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16 June 2013

Going Live - For the 21st Time

If you want to know what I'm most proud of in two decades of teaching journalism, it's this.

Every summer since 1993 my postgraduate news trainees at Leeds Trinity University have run a month-long radio newsroom for Bradford Community Broadcasting (BCB 106.6 FM). For the past few years we've also provided a news website for the station.

This is a live webcam feed from that newsroom. If all's well it should show a hive of activity from 0700-1800 every weekday from now until the 12th of July:


I'm not daft - the webcam has no sound. Click here for a live feed of BCB 106.6 FM output, including our bulletins each weekday 0800-1700. Oh, and the webcam won't work with Internet Explorer. I don't know why, ask Bill Gates. Fine with Chrome & Firefox.

This 'month on air' is a process. More than that, it's alchemy.

Trainees go in as raw students, heads stuffed with Law and Public Affairs, proficient in how to use microphones and editing software. Their voices have been trained, and they've discussed ethical dilemmas facing hacks in a world where we're under scrutiny like never before. But they've never actually brought all the elements together.

28 days later they come out as journalists.

Or they know they never want to be a journalist. Sometimes they know they want to be a journalist, but not in radio; the relentless wave after wave of bulletins coming every 57 minutes does not appeal. They'd rather work in telly, or in print, where the standards are just as demanding but the rhythms are different.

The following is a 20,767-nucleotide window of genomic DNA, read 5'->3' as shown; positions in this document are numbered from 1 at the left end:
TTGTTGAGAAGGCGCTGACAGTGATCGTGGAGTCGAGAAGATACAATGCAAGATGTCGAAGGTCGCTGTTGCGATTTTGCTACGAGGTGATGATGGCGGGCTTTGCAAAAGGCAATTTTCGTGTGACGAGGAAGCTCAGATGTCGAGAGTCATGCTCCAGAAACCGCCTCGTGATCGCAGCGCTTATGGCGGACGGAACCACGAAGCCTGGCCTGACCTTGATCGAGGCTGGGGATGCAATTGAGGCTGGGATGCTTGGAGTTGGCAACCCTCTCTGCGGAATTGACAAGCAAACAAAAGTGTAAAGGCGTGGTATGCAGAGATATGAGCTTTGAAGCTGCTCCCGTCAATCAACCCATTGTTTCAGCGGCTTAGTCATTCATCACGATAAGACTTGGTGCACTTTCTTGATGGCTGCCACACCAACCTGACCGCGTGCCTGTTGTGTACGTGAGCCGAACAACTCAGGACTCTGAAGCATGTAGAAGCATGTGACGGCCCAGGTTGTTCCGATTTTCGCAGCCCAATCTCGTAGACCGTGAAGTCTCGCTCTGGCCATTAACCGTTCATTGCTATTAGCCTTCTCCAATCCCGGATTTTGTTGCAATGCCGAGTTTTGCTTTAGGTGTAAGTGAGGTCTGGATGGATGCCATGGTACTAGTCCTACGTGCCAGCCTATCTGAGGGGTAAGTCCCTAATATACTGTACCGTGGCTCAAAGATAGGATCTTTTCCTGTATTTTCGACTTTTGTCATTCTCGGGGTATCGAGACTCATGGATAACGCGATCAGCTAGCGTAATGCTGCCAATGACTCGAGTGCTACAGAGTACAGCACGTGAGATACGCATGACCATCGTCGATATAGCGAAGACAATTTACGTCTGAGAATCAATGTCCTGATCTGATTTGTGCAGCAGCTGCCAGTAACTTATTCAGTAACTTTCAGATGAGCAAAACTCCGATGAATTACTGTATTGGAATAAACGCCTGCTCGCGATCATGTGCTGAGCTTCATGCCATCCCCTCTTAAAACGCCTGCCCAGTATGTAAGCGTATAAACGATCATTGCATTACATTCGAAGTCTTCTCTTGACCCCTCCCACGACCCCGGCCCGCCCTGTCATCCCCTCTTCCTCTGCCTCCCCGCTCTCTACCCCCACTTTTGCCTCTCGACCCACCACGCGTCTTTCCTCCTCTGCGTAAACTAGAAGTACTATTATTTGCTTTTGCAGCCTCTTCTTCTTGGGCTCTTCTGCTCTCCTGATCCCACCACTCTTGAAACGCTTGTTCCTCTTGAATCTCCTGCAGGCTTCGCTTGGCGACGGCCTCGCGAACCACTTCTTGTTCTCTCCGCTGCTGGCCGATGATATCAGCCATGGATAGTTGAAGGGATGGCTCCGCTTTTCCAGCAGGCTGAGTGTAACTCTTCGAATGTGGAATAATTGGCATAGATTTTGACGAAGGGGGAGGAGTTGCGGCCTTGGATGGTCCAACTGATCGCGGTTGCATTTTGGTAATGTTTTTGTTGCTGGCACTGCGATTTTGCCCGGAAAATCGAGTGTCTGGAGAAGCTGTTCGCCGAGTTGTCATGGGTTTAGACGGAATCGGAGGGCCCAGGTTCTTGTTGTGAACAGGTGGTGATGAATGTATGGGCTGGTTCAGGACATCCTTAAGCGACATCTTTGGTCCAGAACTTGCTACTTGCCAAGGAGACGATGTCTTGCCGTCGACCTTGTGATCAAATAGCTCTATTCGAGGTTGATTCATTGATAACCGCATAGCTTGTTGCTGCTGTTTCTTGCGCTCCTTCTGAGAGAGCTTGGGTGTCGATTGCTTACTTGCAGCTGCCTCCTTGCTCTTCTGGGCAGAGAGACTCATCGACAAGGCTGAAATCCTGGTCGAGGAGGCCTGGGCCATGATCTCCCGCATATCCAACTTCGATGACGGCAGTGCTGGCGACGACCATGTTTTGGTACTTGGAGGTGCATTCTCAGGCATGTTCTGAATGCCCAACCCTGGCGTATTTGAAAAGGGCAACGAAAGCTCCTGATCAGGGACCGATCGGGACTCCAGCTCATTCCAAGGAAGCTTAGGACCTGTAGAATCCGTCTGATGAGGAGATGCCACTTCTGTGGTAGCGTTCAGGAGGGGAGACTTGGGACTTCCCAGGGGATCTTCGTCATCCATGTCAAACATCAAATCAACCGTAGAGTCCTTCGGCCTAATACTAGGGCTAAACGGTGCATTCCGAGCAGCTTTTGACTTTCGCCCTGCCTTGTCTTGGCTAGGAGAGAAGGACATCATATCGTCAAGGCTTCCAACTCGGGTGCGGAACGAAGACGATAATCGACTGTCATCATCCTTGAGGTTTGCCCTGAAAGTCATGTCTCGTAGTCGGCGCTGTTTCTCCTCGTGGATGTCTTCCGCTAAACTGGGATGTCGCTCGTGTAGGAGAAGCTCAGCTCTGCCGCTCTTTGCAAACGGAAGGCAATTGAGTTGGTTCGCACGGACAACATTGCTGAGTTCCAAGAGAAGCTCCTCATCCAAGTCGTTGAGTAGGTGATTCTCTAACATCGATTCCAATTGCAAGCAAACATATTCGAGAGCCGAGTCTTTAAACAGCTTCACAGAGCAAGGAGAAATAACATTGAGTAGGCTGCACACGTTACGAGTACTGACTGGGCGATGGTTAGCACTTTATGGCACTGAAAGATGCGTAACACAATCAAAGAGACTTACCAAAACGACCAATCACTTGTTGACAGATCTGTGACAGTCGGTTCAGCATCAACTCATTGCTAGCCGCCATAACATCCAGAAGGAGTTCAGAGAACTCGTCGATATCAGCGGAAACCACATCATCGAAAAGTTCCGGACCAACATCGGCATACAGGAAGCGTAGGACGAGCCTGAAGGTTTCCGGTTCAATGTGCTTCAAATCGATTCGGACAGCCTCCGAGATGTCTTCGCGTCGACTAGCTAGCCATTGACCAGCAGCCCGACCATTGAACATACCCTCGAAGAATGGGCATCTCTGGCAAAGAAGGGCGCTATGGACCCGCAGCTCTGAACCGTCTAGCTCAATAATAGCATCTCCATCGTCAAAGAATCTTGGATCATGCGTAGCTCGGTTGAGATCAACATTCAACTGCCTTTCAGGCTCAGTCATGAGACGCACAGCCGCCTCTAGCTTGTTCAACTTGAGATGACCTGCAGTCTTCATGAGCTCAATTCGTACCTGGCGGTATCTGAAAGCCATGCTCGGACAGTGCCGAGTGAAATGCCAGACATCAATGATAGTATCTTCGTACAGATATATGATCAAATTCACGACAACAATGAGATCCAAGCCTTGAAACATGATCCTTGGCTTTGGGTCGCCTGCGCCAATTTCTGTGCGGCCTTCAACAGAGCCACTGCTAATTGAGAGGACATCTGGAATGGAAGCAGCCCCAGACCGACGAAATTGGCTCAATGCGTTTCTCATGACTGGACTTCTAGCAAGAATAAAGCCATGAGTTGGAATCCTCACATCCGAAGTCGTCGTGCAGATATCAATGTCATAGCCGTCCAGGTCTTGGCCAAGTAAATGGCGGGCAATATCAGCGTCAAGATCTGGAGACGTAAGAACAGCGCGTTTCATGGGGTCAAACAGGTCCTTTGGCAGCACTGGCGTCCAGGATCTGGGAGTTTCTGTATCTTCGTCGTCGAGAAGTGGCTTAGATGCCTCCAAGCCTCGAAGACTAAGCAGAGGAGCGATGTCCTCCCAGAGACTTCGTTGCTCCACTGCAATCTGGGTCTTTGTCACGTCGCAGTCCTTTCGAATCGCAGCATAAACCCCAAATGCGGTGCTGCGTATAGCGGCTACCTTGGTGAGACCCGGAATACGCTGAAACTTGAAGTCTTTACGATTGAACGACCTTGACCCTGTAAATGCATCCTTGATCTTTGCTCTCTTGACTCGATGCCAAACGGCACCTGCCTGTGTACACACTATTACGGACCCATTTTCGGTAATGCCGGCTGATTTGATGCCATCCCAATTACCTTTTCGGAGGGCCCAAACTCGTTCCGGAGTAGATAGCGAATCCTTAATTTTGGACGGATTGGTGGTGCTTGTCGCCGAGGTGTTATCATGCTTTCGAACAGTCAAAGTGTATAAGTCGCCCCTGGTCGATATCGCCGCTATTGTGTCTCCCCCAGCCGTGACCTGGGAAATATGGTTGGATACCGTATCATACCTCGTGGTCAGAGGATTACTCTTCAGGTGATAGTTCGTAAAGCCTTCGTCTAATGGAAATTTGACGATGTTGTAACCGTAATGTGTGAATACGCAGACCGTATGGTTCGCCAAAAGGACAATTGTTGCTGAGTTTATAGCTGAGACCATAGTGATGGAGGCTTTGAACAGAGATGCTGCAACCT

Working for BCB they're serving one of the most diverse communities in Britain. Suddenly all that Ethics stuff about representation and fairness is very real. Are there any circumstances in which we could or should refer to "a gang of Asian youths ...."?

Likewise staffing the courts with one eye on the fast approaching bulletin lends a sense of urgency to the study of McNae's Essential Law for Journalists.

As for trying to understand a typical council news release, rather than just regurgitate it, that's where the Thursday afternoons of Public Affairs come into their own. Distinction candidates may also find a way to make the content relevant and even interesting to council tax payers in the city.

The month on air is something special.

I find it more physically demanding now that I did when I started as a young man (but a veteran in commercial radio terms) in my early thirties. But I still find it thoroughly enjoyable, invigorating and more intellectually stimulating than anything else we do. I know a huge number of Leeds Trinity graduates remember it with affection, and I'm delighted so many of them have gone on to great things in radio newsrooms at a local and a national level.

I'm writing this now as my eve-of-battle address to my trainees, but I know it'll feel very different when that alarm clock goes off far too early tomorrow, and every morning for the next four weeks.

Actually, I know a guy who put it so much better. Listen up, Broadcast PGs of 2013:

'For there is none of you so mean and base,
That hath not noble lustre in your eyes.
I see you stand like greyhounds in the slips,
Straining upon the start. The game's afoot:
Follow your spirit, and upon this charge
Cry 'God for Harry, England, and Saint George!'







And my favourite (thanks, Sarah) ....

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